By 1938, Rockhill Street and the West-Central neighborhood was beginning to lose some of its upper-class panache. Wealthy residents began looking for more spacious homes in surrounding areas, and some of the houses deteriorated. Many were divided into rental apartments. But in the 1980s, the neighborhood’s Victorian charm enabled it to make a comeback and many of the homes have been restored. (During that decade, Hollywood was graced by another fine comedic actress from Fort Wayne, Shelley Long.)
The owners of the Lombard house have made certain Carole’s birthplace retained its magnificent century-old ambience. Its two most recent owners turned the house into a bed and breakfast (http://www.carolelombardhouse.com/); there are three bedrooms on the second floor, named for Jane Alice Peters, Carole Lombard and Clark Gable (in honor of his marriage to Carole; Gable never visited the house) and the parlor on the first floor has been converted into a guest room with two single beds. Below, two pictures of the Jane Alice Peters room, the Carole Lombard room, and the parlor:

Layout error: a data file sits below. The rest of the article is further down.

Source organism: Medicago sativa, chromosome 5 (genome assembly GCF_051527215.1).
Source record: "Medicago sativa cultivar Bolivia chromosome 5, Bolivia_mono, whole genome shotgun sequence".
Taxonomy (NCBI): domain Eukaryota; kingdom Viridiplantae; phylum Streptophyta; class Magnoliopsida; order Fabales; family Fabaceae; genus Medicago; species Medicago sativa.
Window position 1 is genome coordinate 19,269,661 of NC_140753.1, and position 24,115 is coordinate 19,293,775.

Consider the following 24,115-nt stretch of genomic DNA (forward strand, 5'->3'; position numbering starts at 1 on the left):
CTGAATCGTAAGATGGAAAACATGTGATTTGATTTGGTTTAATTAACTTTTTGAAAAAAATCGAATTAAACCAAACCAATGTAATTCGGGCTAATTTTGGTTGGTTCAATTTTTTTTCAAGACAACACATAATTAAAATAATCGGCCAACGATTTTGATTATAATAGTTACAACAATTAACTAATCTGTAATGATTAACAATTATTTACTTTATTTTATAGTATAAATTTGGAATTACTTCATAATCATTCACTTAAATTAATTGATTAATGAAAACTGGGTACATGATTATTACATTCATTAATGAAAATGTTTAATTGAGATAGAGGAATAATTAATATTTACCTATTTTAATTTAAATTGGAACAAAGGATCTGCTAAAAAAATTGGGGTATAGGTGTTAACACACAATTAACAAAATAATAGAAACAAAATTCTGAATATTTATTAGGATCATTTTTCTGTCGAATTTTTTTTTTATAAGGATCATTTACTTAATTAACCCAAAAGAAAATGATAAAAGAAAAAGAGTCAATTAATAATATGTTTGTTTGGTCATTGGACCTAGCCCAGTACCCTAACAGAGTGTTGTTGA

However, the current owners are contemplating selling the house in order to reunite with their family in California. They intend to find a buyer who will continue keeping the house in its special condition –- and you can be sure that somewhere, Carole Lombard is pleased.